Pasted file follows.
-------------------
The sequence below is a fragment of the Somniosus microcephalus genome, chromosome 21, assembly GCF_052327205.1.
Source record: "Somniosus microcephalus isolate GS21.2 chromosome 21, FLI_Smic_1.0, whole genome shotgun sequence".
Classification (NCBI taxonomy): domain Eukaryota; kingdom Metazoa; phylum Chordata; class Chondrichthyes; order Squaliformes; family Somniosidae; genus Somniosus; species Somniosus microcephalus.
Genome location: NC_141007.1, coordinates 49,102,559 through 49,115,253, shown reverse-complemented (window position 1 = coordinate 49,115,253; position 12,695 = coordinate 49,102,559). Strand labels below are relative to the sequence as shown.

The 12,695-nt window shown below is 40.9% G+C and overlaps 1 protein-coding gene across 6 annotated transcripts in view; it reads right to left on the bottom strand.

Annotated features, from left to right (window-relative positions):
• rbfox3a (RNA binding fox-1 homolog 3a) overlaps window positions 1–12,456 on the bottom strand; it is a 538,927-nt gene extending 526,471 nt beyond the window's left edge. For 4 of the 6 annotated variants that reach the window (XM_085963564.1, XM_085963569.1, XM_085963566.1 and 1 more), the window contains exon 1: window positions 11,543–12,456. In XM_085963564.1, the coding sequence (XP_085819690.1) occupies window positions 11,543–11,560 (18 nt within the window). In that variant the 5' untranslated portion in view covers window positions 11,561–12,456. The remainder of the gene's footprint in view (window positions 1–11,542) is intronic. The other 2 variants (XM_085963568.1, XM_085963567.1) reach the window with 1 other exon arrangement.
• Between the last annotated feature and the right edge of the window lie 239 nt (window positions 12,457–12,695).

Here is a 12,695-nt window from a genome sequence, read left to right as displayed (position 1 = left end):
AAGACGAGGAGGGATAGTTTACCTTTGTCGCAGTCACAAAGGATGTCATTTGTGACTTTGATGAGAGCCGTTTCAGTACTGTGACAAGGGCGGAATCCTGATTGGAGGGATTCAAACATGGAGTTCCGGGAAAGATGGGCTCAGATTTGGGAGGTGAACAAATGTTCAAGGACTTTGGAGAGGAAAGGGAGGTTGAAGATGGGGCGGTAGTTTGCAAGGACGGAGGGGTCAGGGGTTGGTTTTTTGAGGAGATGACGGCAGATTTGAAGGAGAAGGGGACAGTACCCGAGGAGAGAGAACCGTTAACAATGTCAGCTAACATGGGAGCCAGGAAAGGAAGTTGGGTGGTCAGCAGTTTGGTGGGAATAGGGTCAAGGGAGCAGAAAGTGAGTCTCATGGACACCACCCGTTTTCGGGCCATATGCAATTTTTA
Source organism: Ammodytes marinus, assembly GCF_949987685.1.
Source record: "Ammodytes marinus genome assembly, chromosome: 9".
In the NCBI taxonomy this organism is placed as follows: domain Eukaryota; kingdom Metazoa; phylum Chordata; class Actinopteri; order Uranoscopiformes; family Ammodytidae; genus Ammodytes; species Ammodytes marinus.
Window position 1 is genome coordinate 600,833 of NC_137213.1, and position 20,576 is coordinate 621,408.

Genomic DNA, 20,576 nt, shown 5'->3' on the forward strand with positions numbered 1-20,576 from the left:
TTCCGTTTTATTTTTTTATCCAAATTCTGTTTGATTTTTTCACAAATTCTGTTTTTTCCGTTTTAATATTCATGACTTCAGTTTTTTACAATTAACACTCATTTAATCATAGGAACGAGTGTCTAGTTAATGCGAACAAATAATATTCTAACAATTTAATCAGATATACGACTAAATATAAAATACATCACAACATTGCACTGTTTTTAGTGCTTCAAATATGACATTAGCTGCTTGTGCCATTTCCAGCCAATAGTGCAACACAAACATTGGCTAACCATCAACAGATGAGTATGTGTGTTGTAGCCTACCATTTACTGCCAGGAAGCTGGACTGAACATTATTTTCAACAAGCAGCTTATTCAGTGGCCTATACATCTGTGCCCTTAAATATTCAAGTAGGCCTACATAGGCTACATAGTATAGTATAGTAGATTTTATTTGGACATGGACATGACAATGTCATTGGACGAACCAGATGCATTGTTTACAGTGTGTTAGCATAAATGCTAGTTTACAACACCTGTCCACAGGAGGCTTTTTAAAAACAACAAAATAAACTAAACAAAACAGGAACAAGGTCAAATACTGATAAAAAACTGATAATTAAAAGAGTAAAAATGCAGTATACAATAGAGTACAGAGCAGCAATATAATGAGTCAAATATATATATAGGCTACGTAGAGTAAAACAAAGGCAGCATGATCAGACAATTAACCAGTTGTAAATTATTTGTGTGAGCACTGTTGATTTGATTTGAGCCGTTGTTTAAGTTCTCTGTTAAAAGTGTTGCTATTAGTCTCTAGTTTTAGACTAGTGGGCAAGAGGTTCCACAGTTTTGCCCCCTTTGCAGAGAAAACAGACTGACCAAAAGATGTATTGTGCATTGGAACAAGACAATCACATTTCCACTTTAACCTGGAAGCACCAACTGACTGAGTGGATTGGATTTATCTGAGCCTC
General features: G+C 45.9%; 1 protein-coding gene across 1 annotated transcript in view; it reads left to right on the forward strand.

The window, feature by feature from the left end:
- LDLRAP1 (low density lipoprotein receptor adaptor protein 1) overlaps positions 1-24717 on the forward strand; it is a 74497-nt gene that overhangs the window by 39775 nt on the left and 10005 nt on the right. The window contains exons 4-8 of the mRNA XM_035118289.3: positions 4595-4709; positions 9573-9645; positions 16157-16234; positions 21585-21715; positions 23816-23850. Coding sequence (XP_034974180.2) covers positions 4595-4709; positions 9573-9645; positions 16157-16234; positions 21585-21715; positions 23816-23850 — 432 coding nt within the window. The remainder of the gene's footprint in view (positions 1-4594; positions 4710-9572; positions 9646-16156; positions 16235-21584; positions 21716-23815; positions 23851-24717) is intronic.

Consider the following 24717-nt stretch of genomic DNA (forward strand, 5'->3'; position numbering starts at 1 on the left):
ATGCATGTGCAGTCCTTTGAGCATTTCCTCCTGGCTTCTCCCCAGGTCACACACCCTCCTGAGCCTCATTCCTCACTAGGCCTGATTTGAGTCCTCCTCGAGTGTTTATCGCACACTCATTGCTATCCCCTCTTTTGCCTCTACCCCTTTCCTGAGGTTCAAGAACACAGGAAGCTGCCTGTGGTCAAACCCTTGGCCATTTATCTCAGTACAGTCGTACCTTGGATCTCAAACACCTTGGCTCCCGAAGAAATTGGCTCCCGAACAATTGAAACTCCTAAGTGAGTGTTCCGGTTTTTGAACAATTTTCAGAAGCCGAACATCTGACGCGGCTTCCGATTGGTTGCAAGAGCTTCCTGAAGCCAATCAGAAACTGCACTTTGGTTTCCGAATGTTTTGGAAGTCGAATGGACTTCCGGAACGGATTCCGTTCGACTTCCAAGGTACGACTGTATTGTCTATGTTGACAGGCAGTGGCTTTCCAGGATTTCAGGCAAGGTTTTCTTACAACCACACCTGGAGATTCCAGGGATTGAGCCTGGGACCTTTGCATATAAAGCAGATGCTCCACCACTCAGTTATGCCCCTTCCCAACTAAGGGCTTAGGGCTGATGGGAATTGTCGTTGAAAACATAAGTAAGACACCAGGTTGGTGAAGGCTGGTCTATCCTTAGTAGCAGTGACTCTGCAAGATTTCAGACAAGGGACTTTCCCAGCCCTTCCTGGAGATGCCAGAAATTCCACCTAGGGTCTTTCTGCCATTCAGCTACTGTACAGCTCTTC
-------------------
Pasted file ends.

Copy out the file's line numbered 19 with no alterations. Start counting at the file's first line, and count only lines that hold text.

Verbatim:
- LDLRAP1 (low density lipoprotein receptor adaptor protein 1) overlaps positions 1-24717 on the forward strand; it is a 74497-nt gene that overhangs the window by 39775 nt on the left and 10005 nt on the right. The window contains exons 4-8 of the mRNA XM_035118289.3: positions 4595-4709; positions 9573-9645; positions 16157-16234; positions 21585-21715; positions 23816-23850. Coding sequence (XP_034974180.2) covers positions 4595-4709; positions 9573-9645; positions 16157-16234; positions 21585-21715; positions 23816-23850 — 432 coding nt within the window. The remainder of the gene's footprint in view (positions 1-4594; positions 4710-9572; positions 9646-16156; positions 16235-21584; positions 21716-23815; positions 23851-24717) is intronic.